Thankfulness Is Not Enough

Posted on December 28, 2013

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During the recent holiday season, Facebook fans have enumerated the many events and relationships in their lives for which they are thankful, from family and friends to new jobs and homes. Now that Thanksgiving has passed, however, have we satisfied our gratitude quota for the next 12 months? Do we just get on with our work?

Not if we’re truly thankful. The recognition of our assets and good fortune that we’ve experienced during the holiday season is a form of insight, similar in its usefulness to digital analytics or scientific research. Those findings do us little good if we fail to act on them. Our thanks need to be more than simply information that’s “good to know”; rather, they should form the basis for pursuing our lives and our business in the months to come.

Essential to the process of transforming thanks into beneficial action is communications. We should actively seek out ways to convert the positive things in our lives into the way we communicate with those we know and those we hope to know. Examples of such applications of communication could take the following forms:

  • In your business, reexamine your statement of core values and beliefs in light of the aspects of your life for which you are thankful. Then, update this statement to reflect your new insights. For example, you may be thankful that a family member recovered from a severe illness over the past year. How does that experience impact your corporate values regarding the providing of healthcare or a more healthy work environment?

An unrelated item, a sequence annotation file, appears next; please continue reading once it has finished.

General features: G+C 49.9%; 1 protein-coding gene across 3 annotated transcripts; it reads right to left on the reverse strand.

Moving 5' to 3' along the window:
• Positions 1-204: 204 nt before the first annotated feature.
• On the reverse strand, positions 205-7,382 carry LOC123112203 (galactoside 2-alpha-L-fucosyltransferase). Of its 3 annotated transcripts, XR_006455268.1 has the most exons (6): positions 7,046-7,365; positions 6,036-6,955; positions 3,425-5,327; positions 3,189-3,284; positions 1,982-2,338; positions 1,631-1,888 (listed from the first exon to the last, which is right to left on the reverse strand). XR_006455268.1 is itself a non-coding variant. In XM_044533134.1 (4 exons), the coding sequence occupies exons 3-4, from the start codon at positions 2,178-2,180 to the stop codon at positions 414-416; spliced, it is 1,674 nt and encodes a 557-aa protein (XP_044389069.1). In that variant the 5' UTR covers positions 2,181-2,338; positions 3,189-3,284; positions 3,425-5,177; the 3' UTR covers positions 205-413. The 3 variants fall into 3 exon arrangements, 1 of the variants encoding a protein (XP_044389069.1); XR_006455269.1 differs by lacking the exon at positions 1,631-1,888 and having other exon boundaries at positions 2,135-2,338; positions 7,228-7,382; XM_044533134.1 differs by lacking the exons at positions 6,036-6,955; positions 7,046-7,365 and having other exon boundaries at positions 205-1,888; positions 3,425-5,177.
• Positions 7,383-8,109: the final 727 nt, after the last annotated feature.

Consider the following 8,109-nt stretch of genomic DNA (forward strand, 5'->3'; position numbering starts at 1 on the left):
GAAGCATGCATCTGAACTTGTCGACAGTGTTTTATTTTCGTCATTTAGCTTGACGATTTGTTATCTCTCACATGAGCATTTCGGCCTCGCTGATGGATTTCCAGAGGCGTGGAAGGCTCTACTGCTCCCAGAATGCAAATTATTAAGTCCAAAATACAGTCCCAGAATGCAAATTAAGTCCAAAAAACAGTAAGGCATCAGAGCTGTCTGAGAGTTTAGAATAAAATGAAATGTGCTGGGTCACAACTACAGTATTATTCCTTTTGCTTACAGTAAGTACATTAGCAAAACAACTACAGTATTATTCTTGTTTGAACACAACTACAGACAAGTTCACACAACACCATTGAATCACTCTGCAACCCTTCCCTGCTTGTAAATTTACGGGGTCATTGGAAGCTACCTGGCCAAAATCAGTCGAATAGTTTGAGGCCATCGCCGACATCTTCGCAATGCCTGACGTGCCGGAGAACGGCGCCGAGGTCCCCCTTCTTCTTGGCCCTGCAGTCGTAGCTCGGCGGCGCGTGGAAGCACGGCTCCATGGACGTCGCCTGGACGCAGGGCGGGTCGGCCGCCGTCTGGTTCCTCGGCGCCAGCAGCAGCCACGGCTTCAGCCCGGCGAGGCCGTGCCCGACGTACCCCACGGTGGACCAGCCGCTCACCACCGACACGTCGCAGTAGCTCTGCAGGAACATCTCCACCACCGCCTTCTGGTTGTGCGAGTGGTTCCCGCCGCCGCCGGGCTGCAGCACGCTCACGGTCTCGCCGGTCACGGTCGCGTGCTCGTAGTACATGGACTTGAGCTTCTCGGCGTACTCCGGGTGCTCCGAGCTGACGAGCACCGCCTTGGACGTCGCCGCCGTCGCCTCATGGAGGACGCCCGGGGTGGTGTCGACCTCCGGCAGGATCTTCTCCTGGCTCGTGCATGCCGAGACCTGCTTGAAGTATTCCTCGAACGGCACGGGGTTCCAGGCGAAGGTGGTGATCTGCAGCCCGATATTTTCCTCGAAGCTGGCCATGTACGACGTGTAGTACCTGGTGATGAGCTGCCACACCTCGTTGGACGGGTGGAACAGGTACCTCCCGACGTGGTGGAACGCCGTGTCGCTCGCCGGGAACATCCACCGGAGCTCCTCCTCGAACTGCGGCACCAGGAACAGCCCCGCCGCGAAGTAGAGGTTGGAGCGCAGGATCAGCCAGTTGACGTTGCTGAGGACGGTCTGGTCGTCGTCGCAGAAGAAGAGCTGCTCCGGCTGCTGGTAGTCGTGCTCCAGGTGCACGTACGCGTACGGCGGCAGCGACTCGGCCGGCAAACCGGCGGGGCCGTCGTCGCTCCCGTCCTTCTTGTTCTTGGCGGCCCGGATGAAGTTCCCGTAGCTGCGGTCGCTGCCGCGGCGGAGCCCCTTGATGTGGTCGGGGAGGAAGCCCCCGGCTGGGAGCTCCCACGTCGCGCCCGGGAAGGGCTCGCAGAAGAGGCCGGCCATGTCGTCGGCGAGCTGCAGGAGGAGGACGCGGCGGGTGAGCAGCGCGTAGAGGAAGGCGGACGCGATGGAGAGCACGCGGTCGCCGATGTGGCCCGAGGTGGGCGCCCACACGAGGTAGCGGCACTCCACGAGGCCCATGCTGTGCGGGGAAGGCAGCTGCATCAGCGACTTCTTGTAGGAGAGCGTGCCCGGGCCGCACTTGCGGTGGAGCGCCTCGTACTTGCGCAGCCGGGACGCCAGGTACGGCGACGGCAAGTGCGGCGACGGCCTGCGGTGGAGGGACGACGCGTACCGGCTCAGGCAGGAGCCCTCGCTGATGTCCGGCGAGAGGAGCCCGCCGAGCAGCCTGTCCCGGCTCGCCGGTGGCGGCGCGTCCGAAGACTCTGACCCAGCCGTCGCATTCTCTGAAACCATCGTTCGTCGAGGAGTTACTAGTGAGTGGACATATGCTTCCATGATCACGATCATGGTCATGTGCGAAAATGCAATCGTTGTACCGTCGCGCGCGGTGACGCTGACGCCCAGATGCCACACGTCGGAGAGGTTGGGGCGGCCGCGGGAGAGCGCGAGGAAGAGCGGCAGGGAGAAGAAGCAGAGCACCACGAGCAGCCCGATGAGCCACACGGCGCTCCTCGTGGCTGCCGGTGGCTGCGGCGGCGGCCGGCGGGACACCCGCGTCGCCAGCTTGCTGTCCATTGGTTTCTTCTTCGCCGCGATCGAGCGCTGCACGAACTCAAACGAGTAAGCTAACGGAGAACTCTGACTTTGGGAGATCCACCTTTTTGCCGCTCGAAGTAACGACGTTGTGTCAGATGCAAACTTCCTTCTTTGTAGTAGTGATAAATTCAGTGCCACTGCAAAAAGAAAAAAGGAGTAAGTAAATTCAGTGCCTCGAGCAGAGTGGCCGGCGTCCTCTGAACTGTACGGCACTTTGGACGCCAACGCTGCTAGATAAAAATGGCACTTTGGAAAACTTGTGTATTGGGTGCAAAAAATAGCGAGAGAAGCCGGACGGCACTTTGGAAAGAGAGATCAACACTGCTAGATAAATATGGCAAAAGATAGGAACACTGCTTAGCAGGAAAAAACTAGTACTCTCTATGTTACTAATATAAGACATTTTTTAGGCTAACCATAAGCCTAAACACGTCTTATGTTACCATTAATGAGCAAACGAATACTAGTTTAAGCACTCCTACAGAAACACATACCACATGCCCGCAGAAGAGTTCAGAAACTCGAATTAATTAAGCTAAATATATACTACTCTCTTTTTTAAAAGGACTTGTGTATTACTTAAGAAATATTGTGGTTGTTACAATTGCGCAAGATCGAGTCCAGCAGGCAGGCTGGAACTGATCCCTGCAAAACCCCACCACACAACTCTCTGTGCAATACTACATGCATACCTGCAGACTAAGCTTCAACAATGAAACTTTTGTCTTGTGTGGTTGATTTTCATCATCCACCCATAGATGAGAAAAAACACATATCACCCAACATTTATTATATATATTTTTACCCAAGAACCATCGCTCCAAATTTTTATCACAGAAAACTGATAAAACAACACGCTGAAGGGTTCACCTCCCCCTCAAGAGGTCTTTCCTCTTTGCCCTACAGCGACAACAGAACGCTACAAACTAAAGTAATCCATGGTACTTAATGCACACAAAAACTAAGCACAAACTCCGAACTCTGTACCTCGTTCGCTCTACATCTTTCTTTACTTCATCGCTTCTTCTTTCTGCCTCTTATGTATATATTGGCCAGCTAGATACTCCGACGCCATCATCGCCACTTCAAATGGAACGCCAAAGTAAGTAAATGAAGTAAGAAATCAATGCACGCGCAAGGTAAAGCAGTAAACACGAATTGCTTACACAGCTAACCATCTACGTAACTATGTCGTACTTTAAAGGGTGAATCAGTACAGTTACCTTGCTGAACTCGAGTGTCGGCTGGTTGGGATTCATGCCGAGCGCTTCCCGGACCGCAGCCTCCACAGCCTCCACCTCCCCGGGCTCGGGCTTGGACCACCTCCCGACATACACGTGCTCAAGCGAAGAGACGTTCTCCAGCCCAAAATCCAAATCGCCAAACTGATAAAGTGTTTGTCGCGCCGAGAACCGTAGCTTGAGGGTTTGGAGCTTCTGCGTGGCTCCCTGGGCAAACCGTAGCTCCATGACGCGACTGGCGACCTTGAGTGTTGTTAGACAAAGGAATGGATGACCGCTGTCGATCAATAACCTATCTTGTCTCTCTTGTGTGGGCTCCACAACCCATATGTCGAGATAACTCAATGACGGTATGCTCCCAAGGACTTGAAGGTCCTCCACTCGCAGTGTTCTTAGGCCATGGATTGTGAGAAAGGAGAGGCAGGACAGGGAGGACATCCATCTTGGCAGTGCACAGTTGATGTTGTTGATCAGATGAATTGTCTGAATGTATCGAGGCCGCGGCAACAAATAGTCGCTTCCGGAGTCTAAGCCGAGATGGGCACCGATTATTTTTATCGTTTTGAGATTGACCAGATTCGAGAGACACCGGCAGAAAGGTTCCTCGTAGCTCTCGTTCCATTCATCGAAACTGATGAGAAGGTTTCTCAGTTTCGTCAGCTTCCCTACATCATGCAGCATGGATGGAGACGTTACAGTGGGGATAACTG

• If you are grateful for the loyalty of your clients, take the time to establish a regular and frequent pattern of communication with them on both a business and personal level. A congratulatory note when a child graduates or relaying praise for your client’s product that you heard in a store or your own office can cheer your client and solidify your relationship.
  • Should you be thankful for recovering from an economic setback, learn from that experience and adjust your business plan to anticipate the next downturn, rather than relying on only the most optimistic projections. Then communicate those plans to your employees so they understand in advance the potential actions—and/or remedies—that may occur if your business confronts another reversal.
  • In your personal life, remember all that you are thankful for when drafting your New Year’s resolutions. They can become meaningful goals, rather than merely an entertaining exercise, if they can improve your daily life or relationships. If you are thankful for having found many new friends in the past year, resolve to be a true friend for them in return, giving of your time and resources as they may need. If you’re thankful that last year’s diet and exercise showed wonderful results, write down your plan for maintaining a healthier lifestyle in the coming year, with specific actions, goals and deadlines to achieve.

Being thankful should not entail looking back alone. Our thanks also should serve as promises for the future and guideposts for a happy new era.

 

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